By Eric Stetson
How should we remember a person whose life mission was accomplished in reverse? In particular, someone who was so obnoxious and repugnant in arguing for his cause that he convinced most people to believe the opposite?
This is the riddle of, as my friend put it, the “excruciatingly Reverend” Fred Phelps (1929-2014) — a man who founded the infamous “God Hates Fags” Westboro Baptist Church and ironically may go down in history as one of the most effective evangelists for gay rights, because of how many people were turned off by his hateful rhetoric and decided to increase their love and acceptance of gay people in reaction to it.
I believe the only right and rational response to a man who spends his whole life carrying around signs (literal or figurative) that say “God Hates You” is to proclaim to the world, with our words and our life, that “God Loves You!” …
You are my enemy, Fred Phelps. As your life ends, I want you to know that God is running to meet you. And if what I believe is true, I’m excited for you to find out just how wrong you’ve been about how good God really is. I’m excited for you to spend some time apologizing to all those gay people in Heaven who have already forgiven you. I’m excited for you to learn from the best teacher about what it really means to love your enemy. And I’m excited for you to discover how much God really loves us. Even you. Even me.
Presumably Phelps was sincere in his hateful anti-gay antics. But because his church was a theater of the absurd — protesting at military funerals, for example, claiming that random soldiers’ deaths were somehow an angry God’s vengeance upon the United States for its growing tolerance of gay people — Phelps accomplished something remarkable: he made the anti-gay cause appear so disgusting and ridiculous that hardly anyone wanted to be associated with it. Instead, millions of Americans began thinking, “If the people who say ‘God hates fags’ are this bad, maybe God really loves gay people!”
A religious person might say that “God works in mysterious ways” — even through people like Fred Phelps.
The best parodies are nearly indistinguishable from reality. Although it’s probably too much wishful thinking to suppose that Westboro Baptist Church was in fact a parody, like the Landover Baptist Church which mocks materialistic evangelical megachurches, we can’t be sure. Shortly before his death, Phelps himself was excommunicated by his church — which consisted entirely of his own family — reportedly for “advocating a kinder approach between church members.” But I wonder if that’s the whole story. Maybe he had a change of heart and decided he had been wrong to hate gay people all those years. Or maybe, just maybe, he was excommunicated because he told his church that the whole thing had been a big parody designed to discredit holier-than-thou religious opposition to homosexuality.
Whether or not that was Phelps’ intention (and it probably wasn’t), that’s exactly what he accomplished. Life is like that sometimes. If you go too far one way, you may provoke a reaction in the other direction. If you look ridiculous doing it, you make the other side seem reasonable in comparison. If you make people hate you, they might hate your enemies less, or even start liking them.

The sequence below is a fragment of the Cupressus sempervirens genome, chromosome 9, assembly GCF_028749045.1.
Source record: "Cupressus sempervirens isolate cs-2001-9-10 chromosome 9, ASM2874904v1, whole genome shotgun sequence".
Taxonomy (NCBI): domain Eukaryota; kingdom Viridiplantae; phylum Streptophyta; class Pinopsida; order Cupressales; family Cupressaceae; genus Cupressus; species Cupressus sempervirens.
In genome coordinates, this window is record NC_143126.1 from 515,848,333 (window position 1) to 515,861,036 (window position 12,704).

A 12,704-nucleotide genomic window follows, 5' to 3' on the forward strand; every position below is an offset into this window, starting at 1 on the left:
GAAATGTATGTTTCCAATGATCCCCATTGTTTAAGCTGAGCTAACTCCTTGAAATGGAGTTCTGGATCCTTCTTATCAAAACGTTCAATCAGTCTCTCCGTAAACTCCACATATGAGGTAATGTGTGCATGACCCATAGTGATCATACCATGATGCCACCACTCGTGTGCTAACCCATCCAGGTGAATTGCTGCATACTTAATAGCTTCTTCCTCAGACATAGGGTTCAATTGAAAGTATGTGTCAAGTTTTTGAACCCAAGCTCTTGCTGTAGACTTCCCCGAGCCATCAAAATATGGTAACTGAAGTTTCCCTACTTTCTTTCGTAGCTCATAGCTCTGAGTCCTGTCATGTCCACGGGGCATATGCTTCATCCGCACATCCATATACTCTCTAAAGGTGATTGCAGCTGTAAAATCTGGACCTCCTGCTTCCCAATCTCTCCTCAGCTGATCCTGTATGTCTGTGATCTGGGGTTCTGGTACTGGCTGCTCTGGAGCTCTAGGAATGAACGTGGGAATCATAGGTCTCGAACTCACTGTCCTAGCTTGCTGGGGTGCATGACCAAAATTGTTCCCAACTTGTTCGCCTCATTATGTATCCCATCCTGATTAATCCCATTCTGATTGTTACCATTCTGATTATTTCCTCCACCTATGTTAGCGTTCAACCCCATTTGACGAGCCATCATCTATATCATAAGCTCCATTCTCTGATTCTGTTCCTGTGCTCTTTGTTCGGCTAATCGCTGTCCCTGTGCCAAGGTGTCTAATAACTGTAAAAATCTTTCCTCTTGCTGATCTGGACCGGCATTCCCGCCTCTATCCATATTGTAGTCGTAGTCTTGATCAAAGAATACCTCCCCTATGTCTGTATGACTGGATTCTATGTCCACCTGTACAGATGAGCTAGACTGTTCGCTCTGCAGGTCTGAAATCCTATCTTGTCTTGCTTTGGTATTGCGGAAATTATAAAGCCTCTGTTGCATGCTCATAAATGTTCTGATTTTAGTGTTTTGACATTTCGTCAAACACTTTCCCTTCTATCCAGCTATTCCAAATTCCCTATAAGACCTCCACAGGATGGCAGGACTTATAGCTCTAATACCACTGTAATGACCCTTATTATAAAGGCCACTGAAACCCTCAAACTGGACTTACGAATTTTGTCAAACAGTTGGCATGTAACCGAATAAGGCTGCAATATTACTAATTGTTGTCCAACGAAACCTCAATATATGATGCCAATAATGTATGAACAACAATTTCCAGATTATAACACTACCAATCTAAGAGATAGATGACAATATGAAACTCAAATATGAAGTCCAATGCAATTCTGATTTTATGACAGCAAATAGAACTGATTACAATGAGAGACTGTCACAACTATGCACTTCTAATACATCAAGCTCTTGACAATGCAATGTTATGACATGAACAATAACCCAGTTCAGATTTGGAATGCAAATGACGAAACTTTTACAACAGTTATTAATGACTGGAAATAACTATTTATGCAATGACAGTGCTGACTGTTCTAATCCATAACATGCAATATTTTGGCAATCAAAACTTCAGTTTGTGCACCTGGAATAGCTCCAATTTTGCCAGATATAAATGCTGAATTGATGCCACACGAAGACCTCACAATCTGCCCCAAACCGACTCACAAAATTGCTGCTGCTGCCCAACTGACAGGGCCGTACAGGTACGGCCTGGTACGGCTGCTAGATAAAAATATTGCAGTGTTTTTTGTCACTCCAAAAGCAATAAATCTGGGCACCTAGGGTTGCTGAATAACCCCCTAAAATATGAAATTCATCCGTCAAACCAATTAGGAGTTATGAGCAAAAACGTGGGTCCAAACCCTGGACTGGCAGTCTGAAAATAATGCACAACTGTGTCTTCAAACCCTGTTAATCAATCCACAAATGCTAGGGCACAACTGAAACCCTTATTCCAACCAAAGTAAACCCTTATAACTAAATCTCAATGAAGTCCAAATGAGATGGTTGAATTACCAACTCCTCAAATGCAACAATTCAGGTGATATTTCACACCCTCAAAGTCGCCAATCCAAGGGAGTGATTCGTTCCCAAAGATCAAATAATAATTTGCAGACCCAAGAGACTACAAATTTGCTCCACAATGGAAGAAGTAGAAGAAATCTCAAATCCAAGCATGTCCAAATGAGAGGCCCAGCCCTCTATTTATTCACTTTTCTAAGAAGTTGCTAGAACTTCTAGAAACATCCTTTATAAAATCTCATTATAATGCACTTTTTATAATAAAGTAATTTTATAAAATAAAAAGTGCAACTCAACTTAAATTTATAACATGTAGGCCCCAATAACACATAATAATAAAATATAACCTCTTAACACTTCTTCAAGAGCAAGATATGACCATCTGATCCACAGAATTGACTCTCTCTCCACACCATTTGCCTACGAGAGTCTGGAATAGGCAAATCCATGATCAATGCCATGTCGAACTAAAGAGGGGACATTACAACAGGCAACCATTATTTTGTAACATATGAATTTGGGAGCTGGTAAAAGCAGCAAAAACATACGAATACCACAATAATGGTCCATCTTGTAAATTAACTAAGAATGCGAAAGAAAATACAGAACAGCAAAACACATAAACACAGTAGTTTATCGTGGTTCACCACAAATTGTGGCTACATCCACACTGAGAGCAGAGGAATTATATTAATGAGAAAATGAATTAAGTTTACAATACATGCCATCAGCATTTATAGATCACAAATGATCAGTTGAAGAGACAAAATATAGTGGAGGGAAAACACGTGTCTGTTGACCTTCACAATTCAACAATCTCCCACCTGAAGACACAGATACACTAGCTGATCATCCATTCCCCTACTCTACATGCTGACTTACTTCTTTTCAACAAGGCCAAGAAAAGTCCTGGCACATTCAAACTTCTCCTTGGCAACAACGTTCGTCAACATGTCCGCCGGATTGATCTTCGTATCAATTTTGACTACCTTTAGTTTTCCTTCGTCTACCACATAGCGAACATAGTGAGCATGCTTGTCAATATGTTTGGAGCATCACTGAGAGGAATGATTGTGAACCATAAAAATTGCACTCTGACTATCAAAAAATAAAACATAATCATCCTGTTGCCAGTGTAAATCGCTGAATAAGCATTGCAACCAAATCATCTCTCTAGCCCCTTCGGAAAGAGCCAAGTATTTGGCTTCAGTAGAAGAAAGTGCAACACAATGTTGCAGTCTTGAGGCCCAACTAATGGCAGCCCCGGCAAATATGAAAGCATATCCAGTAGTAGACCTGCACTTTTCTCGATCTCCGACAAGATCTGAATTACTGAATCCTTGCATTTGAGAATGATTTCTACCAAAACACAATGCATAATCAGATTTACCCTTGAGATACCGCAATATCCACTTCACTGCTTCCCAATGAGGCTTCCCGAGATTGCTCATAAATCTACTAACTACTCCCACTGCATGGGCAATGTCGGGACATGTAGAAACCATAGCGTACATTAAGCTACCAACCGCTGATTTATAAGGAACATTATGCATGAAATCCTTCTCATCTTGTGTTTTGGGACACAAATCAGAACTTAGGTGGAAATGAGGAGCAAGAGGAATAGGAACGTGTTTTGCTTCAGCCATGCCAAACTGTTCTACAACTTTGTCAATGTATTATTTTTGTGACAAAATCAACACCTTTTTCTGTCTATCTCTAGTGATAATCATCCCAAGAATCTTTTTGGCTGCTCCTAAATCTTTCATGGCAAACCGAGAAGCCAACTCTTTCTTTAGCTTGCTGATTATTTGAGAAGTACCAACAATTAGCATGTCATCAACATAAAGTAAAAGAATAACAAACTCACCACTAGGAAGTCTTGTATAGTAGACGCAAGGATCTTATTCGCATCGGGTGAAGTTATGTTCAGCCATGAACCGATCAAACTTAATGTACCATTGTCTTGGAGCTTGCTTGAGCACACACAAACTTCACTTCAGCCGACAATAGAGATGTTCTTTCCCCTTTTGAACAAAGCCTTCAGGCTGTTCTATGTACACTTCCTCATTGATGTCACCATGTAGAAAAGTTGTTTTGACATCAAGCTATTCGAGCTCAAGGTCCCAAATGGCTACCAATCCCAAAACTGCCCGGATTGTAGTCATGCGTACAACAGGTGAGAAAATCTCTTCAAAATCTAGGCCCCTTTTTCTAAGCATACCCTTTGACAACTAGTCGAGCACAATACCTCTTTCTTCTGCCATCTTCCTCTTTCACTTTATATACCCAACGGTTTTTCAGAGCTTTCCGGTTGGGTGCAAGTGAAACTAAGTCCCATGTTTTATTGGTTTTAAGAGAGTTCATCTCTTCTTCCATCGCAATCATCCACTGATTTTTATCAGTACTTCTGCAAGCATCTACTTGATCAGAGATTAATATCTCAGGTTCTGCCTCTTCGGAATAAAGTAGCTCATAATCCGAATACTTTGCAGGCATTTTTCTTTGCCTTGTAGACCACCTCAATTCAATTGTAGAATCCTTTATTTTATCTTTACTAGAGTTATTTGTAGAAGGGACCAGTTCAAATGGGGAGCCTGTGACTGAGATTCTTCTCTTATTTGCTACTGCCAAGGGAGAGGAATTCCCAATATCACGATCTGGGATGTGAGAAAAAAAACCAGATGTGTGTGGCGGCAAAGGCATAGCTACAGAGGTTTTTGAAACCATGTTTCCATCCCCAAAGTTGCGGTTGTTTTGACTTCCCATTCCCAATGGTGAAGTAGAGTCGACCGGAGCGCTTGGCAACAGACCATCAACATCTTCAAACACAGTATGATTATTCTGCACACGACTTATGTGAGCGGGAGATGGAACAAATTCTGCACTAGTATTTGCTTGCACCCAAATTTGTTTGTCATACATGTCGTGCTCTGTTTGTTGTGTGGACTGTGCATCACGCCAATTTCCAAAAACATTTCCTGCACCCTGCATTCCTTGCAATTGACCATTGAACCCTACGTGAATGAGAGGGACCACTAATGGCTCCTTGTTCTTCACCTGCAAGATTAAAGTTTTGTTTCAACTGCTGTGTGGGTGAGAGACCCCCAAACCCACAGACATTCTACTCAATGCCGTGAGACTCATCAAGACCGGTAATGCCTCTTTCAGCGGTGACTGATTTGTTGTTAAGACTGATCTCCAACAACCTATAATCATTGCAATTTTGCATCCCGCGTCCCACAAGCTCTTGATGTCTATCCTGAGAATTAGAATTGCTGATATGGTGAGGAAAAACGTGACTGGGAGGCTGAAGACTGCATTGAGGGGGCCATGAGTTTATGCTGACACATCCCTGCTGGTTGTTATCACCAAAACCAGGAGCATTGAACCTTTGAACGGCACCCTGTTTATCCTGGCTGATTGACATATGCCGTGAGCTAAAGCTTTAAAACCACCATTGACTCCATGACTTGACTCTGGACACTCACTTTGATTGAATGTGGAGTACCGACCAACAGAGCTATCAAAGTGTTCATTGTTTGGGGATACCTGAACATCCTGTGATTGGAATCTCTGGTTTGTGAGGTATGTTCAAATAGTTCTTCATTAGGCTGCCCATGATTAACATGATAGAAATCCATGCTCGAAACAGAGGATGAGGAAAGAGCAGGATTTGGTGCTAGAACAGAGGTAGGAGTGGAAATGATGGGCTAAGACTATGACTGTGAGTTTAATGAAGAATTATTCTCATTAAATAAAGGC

Believe it or not, there is actually a spiritual tradition based on the idea of deliberately making yourself look bad: an extreme Sufi practice called Malamatiyya, which means the “path of blame”:
All of the Malamati values and practices are attempt to humiliate the nafs [ego] with every action so that they may work toward a spiritual transformation. The “path of blame” requires that an individual always claims blame and hold his or herself in contempt. In this way, their inner being is directed towards a connection with God, however the interior is kept secret by an exterior that is non-conformist or unruly. …
To illustrate such a practice it is said that a saint “was hailed by a large crowd when he entered a town; they tried to accompany the great saint; but on the road he publicly started urinating in an unlawful way so that all of them left him and no longer believed in his high spiritual rank.” According to the Malamati, this saint was virtuous in his unlawfulness.
Basically, the idea of the Malamati Sufi tradition was to piss off everyone you encounter. They believed that you must hate yourself and make others hate you, in order to get God to love you. How sad.
What if Fred Phelps was a self-hating gay man? What if, in his own tragic and deluded way, he made himself a figure of uttermost hate, so that in taking the hate of the world upon his shoulders, he inadvertently helped to free gay people from the tyranny of a religious ideology that says they are deserving of our hatred? What if in making “God hates fags” such a comically despicable notion, he made it laughable and thus made it lose much of its power?
I don’t hate Fred Phelps. By making himself a caricature of hate, he helped make it socially unacceptable to hate gay people and persuaded millions of people to embrace them as equal and worthy of love. Whether he did that accidentally or as part of a sick but brilliant strategy of reverse psychology, the more appropriate title for Mr. Phelps is “comedian,” not “Reverend.” When the history books are written about the gay rights movement of the early 21st century, Phelps will be remembered not with hatred, but with the ironic laughter he so richly deserves.
This article was originally published on Eric Stetson’s blog at Daily Kos. Eric is the author of a 2008 book, Christian Universalism: God’s Good News For All People. He served as the founding Executive Director of the Christian Universalist Association.